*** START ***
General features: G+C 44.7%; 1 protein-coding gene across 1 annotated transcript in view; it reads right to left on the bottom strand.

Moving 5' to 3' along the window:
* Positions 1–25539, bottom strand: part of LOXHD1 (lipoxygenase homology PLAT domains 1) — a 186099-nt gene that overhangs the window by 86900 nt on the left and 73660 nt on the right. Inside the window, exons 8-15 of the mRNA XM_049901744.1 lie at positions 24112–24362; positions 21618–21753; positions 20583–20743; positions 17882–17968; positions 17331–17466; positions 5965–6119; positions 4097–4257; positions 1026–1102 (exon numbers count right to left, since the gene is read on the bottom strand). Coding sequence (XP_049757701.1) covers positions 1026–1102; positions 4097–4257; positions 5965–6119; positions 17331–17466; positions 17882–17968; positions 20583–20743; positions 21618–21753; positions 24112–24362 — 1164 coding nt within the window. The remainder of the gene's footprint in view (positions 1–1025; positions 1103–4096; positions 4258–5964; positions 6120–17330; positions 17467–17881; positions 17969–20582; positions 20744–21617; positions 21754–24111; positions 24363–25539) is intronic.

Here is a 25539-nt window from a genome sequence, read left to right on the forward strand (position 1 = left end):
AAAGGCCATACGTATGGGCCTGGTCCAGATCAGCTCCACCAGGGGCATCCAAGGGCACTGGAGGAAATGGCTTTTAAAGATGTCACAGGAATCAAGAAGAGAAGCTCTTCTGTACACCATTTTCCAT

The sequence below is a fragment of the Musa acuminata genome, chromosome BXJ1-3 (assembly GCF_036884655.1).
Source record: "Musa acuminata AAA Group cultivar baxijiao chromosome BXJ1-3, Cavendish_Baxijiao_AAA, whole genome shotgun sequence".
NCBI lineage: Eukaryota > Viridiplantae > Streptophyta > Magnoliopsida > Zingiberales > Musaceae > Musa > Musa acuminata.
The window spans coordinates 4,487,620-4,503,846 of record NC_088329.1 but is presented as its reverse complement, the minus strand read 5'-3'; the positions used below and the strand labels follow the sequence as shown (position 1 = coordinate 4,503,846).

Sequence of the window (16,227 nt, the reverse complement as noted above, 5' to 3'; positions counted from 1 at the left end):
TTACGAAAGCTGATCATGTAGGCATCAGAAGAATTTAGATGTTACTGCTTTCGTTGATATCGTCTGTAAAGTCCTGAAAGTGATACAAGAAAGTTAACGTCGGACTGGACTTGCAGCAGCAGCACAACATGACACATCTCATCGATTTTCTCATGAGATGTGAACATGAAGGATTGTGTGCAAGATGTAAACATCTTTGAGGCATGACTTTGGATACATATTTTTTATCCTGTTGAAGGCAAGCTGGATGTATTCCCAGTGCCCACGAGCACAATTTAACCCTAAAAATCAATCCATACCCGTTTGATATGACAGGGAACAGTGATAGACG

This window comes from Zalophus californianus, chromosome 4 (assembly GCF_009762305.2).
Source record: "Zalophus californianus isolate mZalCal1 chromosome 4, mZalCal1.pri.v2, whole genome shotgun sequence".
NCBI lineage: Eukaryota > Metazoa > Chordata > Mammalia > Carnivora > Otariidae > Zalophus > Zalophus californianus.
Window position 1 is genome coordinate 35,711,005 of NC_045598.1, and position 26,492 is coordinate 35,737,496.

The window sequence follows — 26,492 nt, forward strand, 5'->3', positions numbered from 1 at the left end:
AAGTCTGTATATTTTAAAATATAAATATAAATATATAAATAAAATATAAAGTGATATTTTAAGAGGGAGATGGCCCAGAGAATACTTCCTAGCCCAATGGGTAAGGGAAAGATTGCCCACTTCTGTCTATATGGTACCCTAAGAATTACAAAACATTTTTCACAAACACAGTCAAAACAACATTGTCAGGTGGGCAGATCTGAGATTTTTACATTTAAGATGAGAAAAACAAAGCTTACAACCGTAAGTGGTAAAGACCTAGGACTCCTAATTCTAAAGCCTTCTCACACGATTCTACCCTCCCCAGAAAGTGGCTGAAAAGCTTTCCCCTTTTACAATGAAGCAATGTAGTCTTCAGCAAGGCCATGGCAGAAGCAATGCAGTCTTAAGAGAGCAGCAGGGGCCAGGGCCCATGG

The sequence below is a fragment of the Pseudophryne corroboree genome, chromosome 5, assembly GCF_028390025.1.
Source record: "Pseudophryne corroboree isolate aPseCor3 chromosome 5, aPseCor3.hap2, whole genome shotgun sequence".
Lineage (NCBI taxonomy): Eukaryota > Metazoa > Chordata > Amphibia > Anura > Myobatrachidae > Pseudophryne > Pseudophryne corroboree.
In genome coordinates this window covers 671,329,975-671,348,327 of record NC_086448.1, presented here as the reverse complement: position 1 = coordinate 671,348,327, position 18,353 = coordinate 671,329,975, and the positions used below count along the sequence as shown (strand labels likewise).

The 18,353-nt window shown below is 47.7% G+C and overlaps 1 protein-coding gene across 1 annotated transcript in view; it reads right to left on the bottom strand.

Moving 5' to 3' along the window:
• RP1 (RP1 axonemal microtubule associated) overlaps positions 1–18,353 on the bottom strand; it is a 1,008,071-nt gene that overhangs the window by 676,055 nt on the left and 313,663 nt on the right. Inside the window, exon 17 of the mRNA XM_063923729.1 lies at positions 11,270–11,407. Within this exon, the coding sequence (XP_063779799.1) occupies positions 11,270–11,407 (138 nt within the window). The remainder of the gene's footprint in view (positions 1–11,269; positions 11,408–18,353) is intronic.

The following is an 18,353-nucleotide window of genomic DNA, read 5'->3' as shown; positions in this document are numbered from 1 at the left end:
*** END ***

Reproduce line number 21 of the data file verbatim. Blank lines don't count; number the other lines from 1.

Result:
In genome coordinates this window covers 671,329,975-671,348,327 of record NC_086448.1, presented here as the reverse complement: position 1 = coordinate 671,348,327, position 18,353 = coordinate 671,329,975, and the positions used below count along the sequence as shown (strand labels likewise).